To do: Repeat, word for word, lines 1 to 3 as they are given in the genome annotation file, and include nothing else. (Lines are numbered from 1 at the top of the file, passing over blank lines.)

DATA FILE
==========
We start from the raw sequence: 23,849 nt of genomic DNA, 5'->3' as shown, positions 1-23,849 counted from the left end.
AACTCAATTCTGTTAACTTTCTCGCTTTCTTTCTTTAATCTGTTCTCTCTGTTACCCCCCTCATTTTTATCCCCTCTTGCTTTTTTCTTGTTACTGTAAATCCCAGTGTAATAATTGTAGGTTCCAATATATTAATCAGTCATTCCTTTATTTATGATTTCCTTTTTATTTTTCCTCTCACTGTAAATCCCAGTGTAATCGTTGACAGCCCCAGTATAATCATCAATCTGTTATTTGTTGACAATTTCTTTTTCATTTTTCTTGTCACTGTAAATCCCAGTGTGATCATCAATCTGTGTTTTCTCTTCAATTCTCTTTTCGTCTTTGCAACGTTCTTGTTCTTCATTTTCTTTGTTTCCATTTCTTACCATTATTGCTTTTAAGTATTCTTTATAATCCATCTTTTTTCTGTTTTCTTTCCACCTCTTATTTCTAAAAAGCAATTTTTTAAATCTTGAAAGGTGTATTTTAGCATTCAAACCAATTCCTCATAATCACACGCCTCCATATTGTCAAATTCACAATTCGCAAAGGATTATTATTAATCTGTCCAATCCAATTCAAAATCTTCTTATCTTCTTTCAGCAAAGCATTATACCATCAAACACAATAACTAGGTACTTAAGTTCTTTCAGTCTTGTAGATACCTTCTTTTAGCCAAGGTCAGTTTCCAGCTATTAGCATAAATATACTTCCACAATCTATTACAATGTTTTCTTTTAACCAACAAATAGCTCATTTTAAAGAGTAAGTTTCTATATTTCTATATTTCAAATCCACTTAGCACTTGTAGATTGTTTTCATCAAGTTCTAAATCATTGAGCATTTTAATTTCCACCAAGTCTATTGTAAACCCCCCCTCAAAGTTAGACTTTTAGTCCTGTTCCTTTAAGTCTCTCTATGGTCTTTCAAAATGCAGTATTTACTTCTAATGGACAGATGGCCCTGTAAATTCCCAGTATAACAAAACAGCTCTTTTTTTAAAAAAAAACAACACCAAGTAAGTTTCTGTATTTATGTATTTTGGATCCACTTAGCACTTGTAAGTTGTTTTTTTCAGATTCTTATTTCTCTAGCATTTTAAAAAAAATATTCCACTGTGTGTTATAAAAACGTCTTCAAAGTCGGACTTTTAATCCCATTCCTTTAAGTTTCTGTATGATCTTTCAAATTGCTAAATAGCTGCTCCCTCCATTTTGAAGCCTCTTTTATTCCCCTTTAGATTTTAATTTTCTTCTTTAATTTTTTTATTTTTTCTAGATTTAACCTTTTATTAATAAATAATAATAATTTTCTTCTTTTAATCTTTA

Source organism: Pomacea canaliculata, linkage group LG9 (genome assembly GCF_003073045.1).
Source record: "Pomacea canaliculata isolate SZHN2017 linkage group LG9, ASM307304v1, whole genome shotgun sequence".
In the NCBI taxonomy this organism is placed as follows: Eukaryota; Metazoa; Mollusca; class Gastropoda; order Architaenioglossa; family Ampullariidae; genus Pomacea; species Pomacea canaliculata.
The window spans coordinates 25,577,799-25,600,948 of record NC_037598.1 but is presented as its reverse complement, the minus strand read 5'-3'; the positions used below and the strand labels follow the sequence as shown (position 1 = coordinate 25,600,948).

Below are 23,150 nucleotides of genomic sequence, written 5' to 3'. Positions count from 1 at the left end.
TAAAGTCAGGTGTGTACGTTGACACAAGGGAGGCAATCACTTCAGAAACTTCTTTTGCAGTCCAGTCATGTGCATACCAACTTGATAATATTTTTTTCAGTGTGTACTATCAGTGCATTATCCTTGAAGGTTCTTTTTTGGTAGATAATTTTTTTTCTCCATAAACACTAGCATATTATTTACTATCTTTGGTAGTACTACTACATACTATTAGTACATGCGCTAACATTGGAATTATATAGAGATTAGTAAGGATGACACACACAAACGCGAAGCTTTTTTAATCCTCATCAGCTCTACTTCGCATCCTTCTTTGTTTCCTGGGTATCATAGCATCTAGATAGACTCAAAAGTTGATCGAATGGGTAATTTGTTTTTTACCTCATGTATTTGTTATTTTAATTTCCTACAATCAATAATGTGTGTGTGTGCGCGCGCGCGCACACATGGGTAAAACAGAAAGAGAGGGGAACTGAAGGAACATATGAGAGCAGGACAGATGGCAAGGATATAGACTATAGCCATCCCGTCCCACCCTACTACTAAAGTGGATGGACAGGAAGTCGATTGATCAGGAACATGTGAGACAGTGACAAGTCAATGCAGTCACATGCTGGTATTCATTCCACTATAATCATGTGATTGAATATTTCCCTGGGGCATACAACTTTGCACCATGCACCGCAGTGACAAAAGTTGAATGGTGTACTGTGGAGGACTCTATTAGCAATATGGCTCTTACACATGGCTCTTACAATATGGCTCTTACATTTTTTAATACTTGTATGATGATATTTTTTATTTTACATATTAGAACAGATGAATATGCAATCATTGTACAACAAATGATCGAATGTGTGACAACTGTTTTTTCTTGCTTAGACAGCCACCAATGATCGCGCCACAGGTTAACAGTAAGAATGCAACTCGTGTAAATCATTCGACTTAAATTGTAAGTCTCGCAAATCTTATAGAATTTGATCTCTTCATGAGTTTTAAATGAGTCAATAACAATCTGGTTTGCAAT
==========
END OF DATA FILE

We start from the raw sequence: 23,849 nt of genomic DNA, 5'->3' as shown, positions 1-23,849 counted from the left end.
AACTCAATTCTGTTAACTTTCTCGCTTTCTTTCTTTAATCTGTTCTCTCTGTTACCCCCCTCATTTTTATCCCCTCTTGCTTTTTTCTTGTTACTGTAAATCCCAGTGTAATAATTGTAGGTTCCAATATATTAATCAGTCATTCCTTTATTTATGATTTCCTTTTTATTTTTCCTCTCACTGTAAATCCCAGTGTAATCGTTGACAGCCCCAGTATAATCATCAATCTGTTATTTGTTGACAATTTCTTTTTCATTTTTCTTGTCACTGTAAATCCCAGTGTGATCATCAATCTGTGTTTTCTCTTCAATTCTCTTTTCGTCTTTGCAACGTTCTTGTTCTTCATTTTCTTTGTTTCCATTTCTTACCATTATTGCTTTTAAGTATTCTTTATAATCCATCTTTTTTCTGTTTTCTTTCCACCTCTTATTTCTAAAAAGCAATTTTTTAAATCTTGAAAGGTGTATTTTAGCATTCAAACCAATTCCTCATAATCACACGCCTCCATATTGTCAAATTCACAATTCGCAAAGGATTATTATTAATCTGTCCAATCCAATTCAAAATCTTCTTATCTTCTTTCAGCAAAGCATTATACCATCAAACACAATAACTAGGTACTTAAGTTCTTTCAGTCTTGTAGATACCTTCTTTTAGCCAAGGTCAGTTTCCAGCTATTAGCATAAATATACTTCCACAATCTATTACAATGTTTTCTTTTAACCAACAAATAGCTCATTTTAAAGAGTAAGTTTCTATATTTCTATATTTCAAATCCACTTAGCACTTGTAGATTGTTTTCATCAAGTTCTAAATCATTGAGCATTTTAATTTCCACCAAGTCTATTGTAAACCCCCCCTCAAAGTTAGACTTTTAGTCCTGTTCCTTTAAGTCTCTCTATGGTCTTTCAAAATGCAGTATTTACTTCTAATGGACAGATGGCCCTGTAAATTCCCAGTATAACAAAACAGCTCTTTTTTTAAAAAAAAACAACACCAAGTAAGTTTCTGTATTTATGTATTTTGGATCCACTTAGCACTTGTAAGTTGTTTTTTTCAGATTCTTATTTCTCTAGCATTTTAAAAAAAATATTCCACTGTGTGTTATAAAAACGTCTTCAAAGTCGGACTTTTAATCCCATTCCTTTAAGTTTCTGTATGATCTTTCAAATTGCTAAATAGCTGCTCCCTCCATTTTGAAGCCTCTTTTATTCCCCTTTAGATTTTAATTTTCTTCTTTAATTTTTTTATTTTTTCTAGATTTAACCTTTTATTAATAAATAATAATAATTTTCTTCTTTTAATCTTTA

Source organism: Pomacea canaliculata, linkage group LG9 (genome assembly GCF_003073045.1).